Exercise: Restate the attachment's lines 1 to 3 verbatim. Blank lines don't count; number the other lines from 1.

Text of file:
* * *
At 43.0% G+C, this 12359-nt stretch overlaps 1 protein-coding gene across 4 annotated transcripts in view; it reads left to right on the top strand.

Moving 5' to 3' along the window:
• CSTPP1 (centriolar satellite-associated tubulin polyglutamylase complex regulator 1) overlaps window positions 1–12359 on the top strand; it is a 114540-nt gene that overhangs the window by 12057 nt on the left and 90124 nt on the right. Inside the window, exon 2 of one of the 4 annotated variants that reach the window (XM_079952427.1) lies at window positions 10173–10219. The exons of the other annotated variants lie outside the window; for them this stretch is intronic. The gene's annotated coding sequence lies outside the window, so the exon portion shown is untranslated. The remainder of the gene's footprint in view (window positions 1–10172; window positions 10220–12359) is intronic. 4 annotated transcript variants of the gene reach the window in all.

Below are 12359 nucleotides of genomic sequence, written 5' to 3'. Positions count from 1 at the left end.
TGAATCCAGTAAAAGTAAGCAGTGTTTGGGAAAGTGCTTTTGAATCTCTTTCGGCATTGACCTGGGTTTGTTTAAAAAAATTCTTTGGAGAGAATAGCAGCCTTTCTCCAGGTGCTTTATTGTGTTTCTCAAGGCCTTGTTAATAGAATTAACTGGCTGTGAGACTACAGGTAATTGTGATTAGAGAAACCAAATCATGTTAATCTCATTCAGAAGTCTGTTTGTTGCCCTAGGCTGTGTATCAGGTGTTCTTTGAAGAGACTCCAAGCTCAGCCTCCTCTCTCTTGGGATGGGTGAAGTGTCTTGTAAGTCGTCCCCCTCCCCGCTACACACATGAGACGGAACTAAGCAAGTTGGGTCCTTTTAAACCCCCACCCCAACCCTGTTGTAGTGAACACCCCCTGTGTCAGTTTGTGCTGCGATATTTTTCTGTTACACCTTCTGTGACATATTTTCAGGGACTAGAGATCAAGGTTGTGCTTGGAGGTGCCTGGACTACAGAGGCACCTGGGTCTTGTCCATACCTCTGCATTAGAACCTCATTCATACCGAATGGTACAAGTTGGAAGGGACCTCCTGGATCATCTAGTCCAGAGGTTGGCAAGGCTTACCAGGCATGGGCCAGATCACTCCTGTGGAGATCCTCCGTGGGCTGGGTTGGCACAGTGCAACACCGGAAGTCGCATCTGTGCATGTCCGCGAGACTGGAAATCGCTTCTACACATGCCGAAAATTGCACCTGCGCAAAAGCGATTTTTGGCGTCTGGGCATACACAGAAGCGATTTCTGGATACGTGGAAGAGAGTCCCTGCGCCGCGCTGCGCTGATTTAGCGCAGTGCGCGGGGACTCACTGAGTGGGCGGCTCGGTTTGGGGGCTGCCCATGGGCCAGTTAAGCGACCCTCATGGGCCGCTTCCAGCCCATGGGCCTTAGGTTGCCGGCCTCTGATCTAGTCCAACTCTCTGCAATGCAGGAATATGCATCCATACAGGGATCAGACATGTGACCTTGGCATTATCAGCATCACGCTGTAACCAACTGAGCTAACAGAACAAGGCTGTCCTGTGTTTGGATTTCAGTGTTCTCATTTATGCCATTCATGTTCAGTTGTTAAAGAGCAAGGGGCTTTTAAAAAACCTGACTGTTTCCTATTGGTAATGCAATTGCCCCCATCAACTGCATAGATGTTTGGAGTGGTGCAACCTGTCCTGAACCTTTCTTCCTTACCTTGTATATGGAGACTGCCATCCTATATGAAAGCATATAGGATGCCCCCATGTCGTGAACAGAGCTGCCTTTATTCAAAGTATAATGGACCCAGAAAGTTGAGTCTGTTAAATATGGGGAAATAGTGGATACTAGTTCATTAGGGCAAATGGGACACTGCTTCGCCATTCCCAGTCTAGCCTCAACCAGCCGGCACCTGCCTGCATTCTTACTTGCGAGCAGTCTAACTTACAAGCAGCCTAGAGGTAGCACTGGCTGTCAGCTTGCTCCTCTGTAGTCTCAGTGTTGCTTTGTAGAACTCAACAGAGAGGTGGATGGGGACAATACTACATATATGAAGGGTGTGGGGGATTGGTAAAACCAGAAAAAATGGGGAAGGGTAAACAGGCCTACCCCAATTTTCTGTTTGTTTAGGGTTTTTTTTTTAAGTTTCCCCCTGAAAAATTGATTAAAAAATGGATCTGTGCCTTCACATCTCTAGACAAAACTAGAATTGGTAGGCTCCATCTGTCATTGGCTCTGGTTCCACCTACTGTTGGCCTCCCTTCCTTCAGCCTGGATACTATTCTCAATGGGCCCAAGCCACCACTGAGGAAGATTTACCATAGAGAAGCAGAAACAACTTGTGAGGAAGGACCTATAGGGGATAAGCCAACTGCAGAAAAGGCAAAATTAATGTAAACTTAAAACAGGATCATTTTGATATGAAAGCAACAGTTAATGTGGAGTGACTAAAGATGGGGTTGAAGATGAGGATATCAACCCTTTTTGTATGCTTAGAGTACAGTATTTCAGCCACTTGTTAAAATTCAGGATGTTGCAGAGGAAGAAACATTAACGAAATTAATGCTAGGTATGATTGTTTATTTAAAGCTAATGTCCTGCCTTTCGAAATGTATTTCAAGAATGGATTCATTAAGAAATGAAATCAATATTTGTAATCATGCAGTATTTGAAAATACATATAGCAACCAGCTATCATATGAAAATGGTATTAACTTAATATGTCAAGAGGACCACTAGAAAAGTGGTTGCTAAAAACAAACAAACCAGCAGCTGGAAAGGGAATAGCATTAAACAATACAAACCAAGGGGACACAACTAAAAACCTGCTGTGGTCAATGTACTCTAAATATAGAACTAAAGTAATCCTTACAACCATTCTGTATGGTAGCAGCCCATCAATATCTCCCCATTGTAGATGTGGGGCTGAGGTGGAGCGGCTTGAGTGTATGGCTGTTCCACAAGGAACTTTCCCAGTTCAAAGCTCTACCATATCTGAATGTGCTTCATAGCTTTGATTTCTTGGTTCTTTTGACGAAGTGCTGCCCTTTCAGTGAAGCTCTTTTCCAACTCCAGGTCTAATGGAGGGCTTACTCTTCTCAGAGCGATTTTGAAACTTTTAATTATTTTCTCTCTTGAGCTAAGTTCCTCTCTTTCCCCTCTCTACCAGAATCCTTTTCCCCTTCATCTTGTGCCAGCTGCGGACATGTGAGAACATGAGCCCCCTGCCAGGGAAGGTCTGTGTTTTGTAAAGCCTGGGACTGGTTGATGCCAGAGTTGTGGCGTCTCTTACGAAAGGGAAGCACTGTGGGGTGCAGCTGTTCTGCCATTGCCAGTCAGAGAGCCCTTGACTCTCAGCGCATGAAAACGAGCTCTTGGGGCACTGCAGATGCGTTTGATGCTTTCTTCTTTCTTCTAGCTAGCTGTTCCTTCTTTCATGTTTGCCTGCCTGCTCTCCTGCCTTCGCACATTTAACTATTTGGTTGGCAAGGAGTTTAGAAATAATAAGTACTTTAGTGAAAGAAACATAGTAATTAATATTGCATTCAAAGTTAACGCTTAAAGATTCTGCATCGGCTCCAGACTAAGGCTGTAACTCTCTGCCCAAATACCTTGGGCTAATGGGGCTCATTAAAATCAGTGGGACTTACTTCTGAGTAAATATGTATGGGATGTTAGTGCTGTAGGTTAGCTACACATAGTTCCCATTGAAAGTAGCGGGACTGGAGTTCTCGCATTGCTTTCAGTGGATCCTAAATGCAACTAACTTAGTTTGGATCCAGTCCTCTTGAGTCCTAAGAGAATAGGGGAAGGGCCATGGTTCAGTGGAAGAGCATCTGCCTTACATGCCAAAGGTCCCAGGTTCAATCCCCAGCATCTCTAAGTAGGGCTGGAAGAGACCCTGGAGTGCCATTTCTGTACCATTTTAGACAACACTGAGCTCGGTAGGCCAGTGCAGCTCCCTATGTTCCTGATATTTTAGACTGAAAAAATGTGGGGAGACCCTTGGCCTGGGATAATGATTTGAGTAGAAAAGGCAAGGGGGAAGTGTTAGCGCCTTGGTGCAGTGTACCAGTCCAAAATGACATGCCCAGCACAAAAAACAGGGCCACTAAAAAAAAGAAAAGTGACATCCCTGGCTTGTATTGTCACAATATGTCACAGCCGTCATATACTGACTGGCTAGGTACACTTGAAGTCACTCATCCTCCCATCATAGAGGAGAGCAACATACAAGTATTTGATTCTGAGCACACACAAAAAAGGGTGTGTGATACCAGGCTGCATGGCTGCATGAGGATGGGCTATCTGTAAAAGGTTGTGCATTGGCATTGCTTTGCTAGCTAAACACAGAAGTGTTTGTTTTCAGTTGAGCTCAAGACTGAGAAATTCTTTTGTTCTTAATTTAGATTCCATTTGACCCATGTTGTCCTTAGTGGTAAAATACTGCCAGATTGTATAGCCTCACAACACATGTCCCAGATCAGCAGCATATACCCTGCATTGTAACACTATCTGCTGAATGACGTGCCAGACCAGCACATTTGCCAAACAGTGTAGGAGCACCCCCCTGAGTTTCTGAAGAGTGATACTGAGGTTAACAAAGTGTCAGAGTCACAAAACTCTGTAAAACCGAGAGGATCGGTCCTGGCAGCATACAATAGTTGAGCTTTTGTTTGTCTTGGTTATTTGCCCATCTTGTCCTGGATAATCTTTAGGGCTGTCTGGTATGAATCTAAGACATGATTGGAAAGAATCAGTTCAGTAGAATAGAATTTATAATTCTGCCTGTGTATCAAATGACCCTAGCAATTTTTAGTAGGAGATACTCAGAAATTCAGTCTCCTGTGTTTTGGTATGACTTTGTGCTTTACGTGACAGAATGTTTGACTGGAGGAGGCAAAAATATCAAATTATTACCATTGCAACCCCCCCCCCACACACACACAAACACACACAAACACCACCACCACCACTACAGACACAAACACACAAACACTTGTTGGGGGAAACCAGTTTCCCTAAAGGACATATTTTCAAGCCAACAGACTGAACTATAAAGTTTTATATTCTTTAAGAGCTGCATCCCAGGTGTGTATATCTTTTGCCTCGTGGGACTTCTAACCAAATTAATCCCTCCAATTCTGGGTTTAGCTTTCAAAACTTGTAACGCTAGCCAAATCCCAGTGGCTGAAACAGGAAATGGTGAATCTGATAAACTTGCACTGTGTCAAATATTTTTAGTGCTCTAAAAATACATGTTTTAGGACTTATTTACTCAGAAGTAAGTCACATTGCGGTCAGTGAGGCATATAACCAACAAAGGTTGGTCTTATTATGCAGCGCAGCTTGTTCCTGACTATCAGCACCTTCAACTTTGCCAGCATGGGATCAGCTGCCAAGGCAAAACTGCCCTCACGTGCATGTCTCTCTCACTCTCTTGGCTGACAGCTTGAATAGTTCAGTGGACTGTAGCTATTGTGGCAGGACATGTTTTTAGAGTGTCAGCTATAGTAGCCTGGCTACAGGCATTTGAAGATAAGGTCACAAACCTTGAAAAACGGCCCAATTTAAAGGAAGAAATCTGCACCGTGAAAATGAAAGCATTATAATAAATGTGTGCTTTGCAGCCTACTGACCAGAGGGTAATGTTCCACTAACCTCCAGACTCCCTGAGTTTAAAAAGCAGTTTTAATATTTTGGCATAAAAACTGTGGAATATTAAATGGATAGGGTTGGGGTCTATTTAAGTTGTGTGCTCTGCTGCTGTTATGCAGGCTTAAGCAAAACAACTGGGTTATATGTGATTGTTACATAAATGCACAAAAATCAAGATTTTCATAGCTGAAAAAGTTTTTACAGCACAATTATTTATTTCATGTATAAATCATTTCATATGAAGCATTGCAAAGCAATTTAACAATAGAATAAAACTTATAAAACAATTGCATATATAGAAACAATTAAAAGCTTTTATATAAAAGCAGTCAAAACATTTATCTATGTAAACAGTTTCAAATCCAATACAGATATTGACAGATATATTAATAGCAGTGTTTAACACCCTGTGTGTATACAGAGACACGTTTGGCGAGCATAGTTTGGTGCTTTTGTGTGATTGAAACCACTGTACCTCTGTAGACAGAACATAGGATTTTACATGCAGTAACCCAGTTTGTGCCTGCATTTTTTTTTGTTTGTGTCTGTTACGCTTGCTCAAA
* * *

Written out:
At 43.0% G+C, this 12359-nt stretch overlaps 1 protein-coding gene across 4 annotated transcripts in view; it reads left to right on the top strand.

Moving 5' to 3' along the window:
• CSTPP1 (centriolar satellite-associated tubulin polyglutamylase complex regulator 1) overlaps window positions 1–12359 on the top strand; it is a 114540-nt gene that overhangs the window by 12057 nt on the left and 90124 nt on the right. Inside the window, exon 2 of one of the 4 annotated variants that reach the window (XM_079952427.1) lies at window positions 10173–10219. The exons of the other annotated variants lie outside the window; for them this stretch is intronic. The gene's annotated coding sequence lies outside the window, so the exon portion shown is untranslated. The remainder of the gene's footprint in view (window positions 1–10172; window positions 10220–12359) is intronic. 4 annotated transcript variants of the gene reach the window in all.